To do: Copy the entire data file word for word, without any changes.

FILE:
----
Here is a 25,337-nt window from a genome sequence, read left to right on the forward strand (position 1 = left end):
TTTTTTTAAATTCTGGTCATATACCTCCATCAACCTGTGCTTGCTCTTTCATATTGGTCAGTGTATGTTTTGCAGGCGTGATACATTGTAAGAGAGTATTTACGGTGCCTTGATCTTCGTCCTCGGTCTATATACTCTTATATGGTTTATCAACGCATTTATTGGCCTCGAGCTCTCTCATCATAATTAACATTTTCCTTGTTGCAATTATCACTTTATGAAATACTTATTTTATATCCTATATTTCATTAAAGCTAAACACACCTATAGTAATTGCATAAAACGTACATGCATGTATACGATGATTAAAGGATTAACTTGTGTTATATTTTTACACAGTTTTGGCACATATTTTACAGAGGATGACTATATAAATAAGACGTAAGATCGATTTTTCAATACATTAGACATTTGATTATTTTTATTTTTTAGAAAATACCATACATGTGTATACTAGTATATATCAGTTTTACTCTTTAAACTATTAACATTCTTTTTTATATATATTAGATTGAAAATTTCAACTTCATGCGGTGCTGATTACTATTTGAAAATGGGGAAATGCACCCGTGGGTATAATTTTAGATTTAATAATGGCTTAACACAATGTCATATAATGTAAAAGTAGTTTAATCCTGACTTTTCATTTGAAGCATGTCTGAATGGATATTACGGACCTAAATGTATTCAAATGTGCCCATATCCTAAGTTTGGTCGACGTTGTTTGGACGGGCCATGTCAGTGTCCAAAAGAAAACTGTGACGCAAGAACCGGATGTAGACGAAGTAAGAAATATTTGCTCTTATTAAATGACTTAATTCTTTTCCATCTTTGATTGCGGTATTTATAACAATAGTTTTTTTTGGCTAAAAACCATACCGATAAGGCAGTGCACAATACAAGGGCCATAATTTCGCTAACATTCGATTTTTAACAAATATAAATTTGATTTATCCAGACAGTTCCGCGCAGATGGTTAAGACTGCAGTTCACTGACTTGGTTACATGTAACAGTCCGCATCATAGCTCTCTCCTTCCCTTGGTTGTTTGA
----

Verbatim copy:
Here is a 25,337-nt window from a genome sequence, read left to right on the forward strand (position 1 = left end):
TTTTTTTAAATTCTGGTCATATACCTCCATCAACCTGTGCTTGCTCTTTCATATTGGTCAGTGTATGTTTTGCAGGCGTGATACATTGTAAGAGAGTATTTACGGTGCCTTGATCTTCGTCCTCGGTCTATATACTCTTATATGGTTTATCAACGCATTTATTGGCCTCGAGCTCTCTCATCATAATTAACATTTTCCTTGTTGCAATTATCACTTTATGAAATACTTATTTTATATCCTATATTTCATTAAAGCTAAACACACCTATAGTAATTGCATAAAACGTACATGCATGTATACGATGATTAAAGGATTAACTTGTGTTATATTTTTACACAGTTTTGGCACATATTTTACAGAGGATGACTATATAAATAAGACGTAAGATCGATTTTTCAATACATTAGACATTTGATTATTTTTATTTTTTAGAAAATACCATACATGTGTATACTAGTATATATCAGTTTTACTCTTTAAACTATTAACATTCTTTTTTATATATATTAGATTGAAAATTTCAACTTCATGCGGTGCTGATTACTATTTGAAAATGGGGAAATGCACCCGTGGGTATAATTTTAGATTTAATAATGGCTTAACACAATGTCATATAATGTAAAAGTAGTTTAATCCTGACTTTTCATTTGAAGCATGTCTGAATGGATATTACGGACCTAAATGTATTCAAATGTGCCCATATCCTAAGTTTGGTCGACGTTGTTTGGACGGGCCATGTCAGTGTCCAAAAGAAAACTGTGACGCAAGAACCGGATGTAGACGAAGTAAGAAATATTTGCTCTTATTAAATGACTTAATTCTTTTCCATCTTTGATTGCGGTATTTATAACAATAGTTTTTTTTGGCTAAAAACCATACCGATAAGGCAGTGCACAATACAAGGGCCATAATTTCGCTAACATTCGATTTTTAACAAATATAAATTTGATTTATCCAGACAGTTCCGCGCAGATGGTTAAGACTGCAGTTCACTGACTTGGTTACATGTAACAGTCCGCATCATAGCTCTCTCCTTCCCTTGGTTGTTTGA